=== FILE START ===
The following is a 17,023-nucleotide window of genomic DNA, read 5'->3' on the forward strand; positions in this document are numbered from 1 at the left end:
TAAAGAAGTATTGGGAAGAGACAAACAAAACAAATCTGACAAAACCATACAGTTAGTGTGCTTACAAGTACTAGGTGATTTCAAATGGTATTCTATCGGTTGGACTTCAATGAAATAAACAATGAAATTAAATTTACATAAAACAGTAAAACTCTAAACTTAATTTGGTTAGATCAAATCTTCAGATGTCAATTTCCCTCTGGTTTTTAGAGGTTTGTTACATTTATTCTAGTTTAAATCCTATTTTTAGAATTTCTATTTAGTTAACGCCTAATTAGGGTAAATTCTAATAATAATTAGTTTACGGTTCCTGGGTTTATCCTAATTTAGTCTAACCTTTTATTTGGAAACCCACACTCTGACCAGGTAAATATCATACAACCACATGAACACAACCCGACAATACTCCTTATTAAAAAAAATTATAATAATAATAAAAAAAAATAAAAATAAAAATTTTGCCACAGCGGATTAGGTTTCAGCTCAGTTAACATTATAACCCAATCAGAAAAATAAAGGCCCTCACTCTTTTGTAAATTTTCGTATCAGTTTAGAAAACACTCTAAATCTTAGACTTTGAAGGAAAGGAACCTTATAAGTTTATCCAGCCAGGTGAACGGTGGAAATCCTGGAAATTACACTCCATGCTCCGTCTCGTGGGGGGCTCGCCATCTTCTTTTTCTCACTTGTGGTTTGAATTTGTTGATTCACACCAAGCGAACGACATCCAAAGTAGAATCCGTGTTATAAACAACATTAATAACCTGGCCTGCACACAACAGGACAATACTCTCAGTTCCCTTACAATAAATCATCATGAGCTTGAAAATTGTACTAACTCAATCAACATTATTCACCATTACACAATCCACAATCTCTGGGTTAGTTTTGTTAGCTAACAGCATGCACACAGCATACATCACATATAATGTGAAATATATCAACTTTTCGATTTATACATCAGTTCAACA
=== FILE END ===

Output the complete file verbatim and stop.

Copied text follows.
The following is a 17,023-nucleotide window of genomic DNA, read 5'->3' on the forward strand; positions in this document are numbered from 1 at the left end:
TAAAGAAGTATTGGGAAGAGACAAACAAAACAAATCTGACAAAACCATACAGTTAGTGTGCTTACAAGTACTAGGTGATTTCAAATGGTATTCTATCGGTTGGACTTCAATGAAATAAACAATGAAATTAAATTTACATAAAACAGTAAAACTCTAAACTTAATTTGGTTAGATCAAATCTTCAGATGTCAATTTCCCTCTGGTTTTTAGAGGTTTGTTACATTTATTCTAGTTTAAATCCTATTTTTAGAATTTCTATTTAGTTAACGCCTAATTAGGGTAAATTCTAATAATAATTAGTTTACGGTTCCTGGGTTTATCCTAATTTAGTCTAACCTTTTATTTGGAAACCCACACTCTGACCAGGTAAATATCATACAACCACATGAACACAACCCGACAATACTCCTTATTAAAAAAAATTATAATAATAATAAAAAAAAATAAAAATAAAAATTTTGCCACAGCGGATTAGGTTTCAGCTCAGTTAACATTATAACCCAATCAGAAAAATAAAGGCCCTCACTCTTTTGTAAATTTTCGTATCAGTTTAGAAAACACTCTAAATCTTAGACTTTGAAGGAAAGGAACCTTATAAGTTTATCCAGCCAGGTGAACGGTGGAAATCCTGGAAATTACACTCCATGCTCCGTCTCGTGGGGGGCTCGCCATCTTCTTTTTCTCACTTGTGGTTTGAATTTGTTGATTCACACCAAGCGAACGACATCCAAAGTAGAATCCGTGTTATAAACAACATTAATAACCTGGCCTGCACACAACAGGACAATACTCTCAGTTCCCTTACAATAAATCATCATGAGCTTGAAAATTGTACTAACTCAATCAACATTATTCACCATTACACAATCCACAATCTCTGGGTTAGTTTTGTTAGCTAACAGCATGCACACAGCATACATCACATATAATGTGAAATATATCAACTTTTCGATTTATACATCAGTTCAACA